Mr. Maws's is a small operation, employing five cooks and bringing in annual sales of about $1 million. Because he changes his menu daily, he orders a limited amount of ingredients that he's sure he can sell. For his mid-August "chef's market" menu, the 36-year-old chef created a three-course preparation of clams with zucchini noodles; braised, slow-cooked Kobe short ribs; and a fruit crisp topped with walnuts and ice cream. He paid $3.25 for the clam-dish ingredients, $11.50 to prepare the ribs and $2 for the dessert. The menu's price: $73. That's a 77% gross profit margin -- not bad for an industry where chefs aim for a margin closer to 60%.

Gross margins, of course, don't tell the entire economic story. After covering ingredient costs, restaurants wrestle with labor costs and expensive rents to stay in the black. Net income at most restaurants tops out at around 7% of revenue, and often less than that. But the higher gross margins -- and the predictability -- of fixed-price meals gives restaurants a safety cushion. "We'd probably be doing a lot worse without a lot of these menus," Mr. Maws says.

At Abacus in Dallas, Mr. Wilcox says about a quarter of his customers order from his tasting menu. One recent lineup included monkfish with tiger-shrimp dumplings and Kobe beef, which Mr. Wilcox purchases for a cheaper bulk rate of $29.99 a pound instead of a regular price as high as $39.99. Costs of the nine-course menu's items range from less than $2 to $6. All told, producing his August tasting menu -- which also included wood-grilled wild king salmon in a lemon sauce and duck prepared three ways -- cost Mr. Wilcox about $25.50. His customers paid $90.

Though modern diners are accustomed to having many menu options, fixed-price menus were historically the standard approach at most restaurants. At the turn of the century, diners ate whatever the local innkeeper had prepared, for a preset price. The practice was known as "table d'hôte," or "table of the host." Hotels offered something closer to today's larger tasting menus, but in more of a bonanza. Menus could contain 400 items, with several choices offered over seven courses.

In the early 1900s, food was considered a money loser; local taverns made most of their money on alcohol. Things changed when Prohibition killed that cash cow and people began traveling more and visiting more restaurants. Customers began to demand choice, and a la carte became the preferred format.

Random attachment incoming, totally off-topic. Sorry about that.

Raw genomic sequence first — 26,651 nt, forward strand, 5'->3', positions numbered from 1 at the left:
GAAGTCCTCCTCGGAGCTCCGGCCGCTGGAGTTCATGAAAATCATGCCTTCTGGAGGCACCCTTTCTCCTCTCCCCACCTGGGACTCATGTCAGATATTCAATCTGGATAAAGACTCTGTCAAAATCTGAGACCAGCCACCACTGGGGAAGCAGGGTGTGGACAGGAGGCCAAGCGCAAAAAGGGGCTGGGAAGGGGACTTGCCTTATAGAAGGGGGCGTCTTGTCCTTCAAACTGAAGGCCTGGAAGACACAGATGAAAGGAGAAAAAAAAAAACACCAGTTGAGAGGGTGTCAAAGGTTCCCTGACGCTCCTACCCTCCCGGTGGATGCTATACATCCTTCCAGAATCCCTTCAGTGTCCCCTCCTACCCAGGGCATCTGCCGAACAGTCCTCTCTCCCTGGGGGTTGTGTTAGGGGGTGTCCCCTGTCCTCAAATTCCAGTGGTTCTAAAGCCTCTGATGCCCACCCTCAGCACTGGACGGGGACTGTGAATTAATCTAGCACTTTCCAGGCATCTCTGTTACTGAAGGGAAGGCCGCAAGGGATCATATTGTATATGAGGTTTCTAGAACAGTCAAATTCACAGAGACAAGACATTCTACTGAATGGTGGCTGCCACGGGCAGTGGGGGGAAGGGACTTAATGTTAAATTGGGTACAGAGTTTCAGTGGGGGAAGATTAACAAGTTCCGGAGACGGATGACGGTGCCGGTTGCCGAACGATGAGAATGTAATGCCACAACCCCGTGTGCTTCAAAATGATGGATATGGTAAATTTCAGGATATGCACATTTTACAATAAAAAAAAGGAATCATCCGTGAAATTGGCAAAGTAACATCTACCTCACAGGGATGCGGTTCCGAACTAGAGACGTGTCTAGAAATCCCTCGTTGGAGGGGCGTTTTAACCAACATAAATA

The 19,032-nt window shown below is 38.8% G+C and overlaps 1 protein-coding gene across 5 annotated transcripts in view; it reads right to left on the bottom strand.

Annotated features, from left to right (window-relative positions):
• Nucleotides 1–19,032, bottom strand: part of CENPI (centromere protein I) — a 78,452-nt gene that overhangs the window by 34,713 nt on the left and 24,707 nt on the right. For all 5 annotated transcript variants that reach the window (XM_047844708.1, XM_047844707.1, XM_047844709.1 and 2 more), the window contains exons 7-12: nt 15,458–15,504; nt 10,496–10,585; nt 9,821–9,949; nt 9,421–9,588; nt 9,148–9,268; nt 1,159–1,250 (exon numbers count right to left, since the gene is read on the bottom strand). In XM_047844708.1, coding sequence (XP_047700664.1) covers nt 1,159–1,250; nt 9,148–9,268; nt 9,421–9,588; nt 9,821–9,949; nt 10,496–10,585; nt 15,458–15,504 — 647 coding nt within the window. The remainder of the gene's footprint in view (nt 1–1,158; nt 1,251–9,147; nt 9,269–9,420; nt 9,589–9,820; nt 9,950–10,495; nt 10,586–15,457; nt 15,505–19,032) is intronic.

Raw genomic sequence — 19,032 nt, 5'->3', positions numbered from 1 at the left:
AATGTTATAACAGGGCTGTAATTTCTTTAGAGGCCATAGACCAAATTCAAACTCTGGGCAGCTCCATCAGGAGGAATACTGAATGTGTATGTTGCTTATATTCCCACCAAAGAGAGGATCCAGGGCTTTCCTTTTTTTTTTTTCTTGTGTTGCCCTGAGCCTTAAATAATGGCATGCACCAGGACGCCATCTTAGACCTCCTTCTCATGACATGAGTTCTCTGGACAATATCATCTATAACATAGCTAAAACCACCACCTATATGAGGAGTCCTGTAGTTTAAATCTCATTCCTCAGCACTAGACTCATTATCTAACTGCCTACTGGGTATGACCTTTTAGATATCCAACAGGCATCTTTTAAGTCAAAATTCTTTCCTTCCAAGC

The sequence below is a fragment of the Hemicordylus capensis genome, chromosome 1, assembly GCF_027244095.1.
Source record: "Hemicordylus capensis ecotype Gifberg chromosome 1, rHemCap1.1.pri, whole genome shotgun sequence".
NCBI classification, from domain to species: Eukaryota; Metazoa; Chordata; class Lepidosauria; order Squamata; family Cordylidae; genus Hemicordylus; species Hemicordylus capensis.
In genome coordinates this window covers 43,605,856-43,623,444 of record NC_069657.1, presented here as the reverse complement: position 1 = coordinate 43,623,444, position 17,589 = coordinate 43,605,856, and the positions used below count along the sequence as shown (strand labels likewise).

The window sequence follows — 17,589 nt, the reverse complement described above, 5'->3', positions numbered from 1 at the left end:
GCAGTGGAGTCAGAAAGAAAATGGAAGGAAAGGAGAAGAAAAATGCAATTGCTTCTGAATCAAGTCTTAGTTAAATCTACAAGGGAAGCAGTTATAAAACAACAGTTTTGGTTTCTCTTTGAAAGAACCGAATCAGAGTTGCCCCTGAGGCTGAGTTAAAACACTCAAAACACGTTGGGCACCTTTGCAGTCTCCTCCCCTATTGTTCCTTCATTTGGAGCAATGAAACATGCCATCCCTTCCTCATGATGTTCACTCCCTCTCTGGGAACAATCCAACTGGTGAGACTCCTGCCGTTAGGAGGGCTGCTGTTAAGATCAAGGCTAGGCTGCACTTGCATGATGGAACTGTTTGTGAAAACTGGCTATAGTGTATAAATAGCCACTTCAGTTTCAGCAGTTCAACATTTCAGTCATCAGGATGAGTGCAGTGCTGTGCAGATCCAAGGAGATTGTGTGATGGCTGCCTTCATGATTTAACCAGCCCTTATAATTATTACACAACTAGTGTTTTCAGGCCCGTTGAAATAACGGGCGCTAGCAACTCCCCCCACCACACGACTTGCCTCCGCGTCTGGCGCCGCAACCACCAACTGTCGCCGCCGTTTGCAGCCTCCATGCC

The menu endured, but prix fixe started to make a comeback in the 1970s and 1980s. Fast-food chains eventually introduced "value meals" for a set price -- they became a mainstay by the early 1990s. Traditional prix-fixe and tasting menus began appearing in upscale restaurants with more frequency.

The depressed economy following the Sept. 11, 2001, terrorist attacks led many restaurants to serve prix-fixe menus as a promotion to entice customers. Today, diners who have elevated chefs to celebrity status are more willing to let a chef orchestrate their meal while they enjoy the performance in a sophisticated atmosphere. "Americans are learning rapidly, and they have embraced the notion of the chef being equal in stature to a concert pianist," says Patrick O'Connell, the head chef at the Inn at Little Washington, one of the country's most renowned restaurants.

Susan Wilkofsky, a frequent diner, says she enjoys the $43 three-course prix-fixe menu at Lola, a Dallas restaurant. "It's usually worth the value," she says. She feels she gets a better deal on one of her favorites, foie gras, when it's included on a fixed-price menu.

One way to figure out whether a fixed-price menu is a good deal is to examine the basic ingredients. Salads, pastas, chicken and salmon, for example, are typically wide-margin items that restaurants can sell at a hefty markup -- combined into a set menu, that markup is even more opaque. Also watch for descriptions laden with fancy-sounding ingredients that are relatively inexpensive ("tomato carpaccio" means slices of tomato; "beef daube" is restaurant-speak for stew).

Another potential prix-fixe trap: pricey wine pairings. Nearly all multicourse tasting menus will offer wines with each course, and some are beginning to add cocktail and beer pairings. The glasses will be smaller, and the bill potentially 50% higher than it would be without the wine.

And then there are those scraps, like the ones served at Abacus. Tasting menus, which commonly comprise many small plates, are an ideal solution for chefs trying to avoid waste, since the ends of fish and beef don't make sizable entrée portions. Chefs may also take the remaining amounts of large vegetable deliveries and place them on a tasting menu, knowing they won't get used otherwise.

These servings may not be the premier cuts or selections, but chefs say they're usually fresh and taste just as good. The end of Abacus's monkfish has the same taste as the rest of the fish, just in a more modest form, says Mr. Wilcox. "We don't want to throw anything away," says the 30-year-old rising star who has been nominated for a James Beard Award. His restaurant posts annual sales of about $1 million. "Most chefs are trained to utilize every bit of food we've got -- to move it, to get it into somebody's mouth."

As with any menu, where the food comes from matters. If dining in New York, for instance, and the restaurant is "bringing in salmon from Norway, I'd rather have a bluefish from Montauk, N.Y.," says Michael Moran, a chef instructor at Florida International University in Miami. He says a 50-mile radius is a good benchmark to ensure food is fresh and not handled too much.

A potentially good sign: tasting menus that bear no resemblance to a la carte offerings. This can mean the chef has taken extra time to prepare a unique creation with fresh ingredients. And in a pinch, don't be afraid to ask for a substitution. Though they don't advertise it, many chefs are willing to switch out items that might be intimidating to some diners.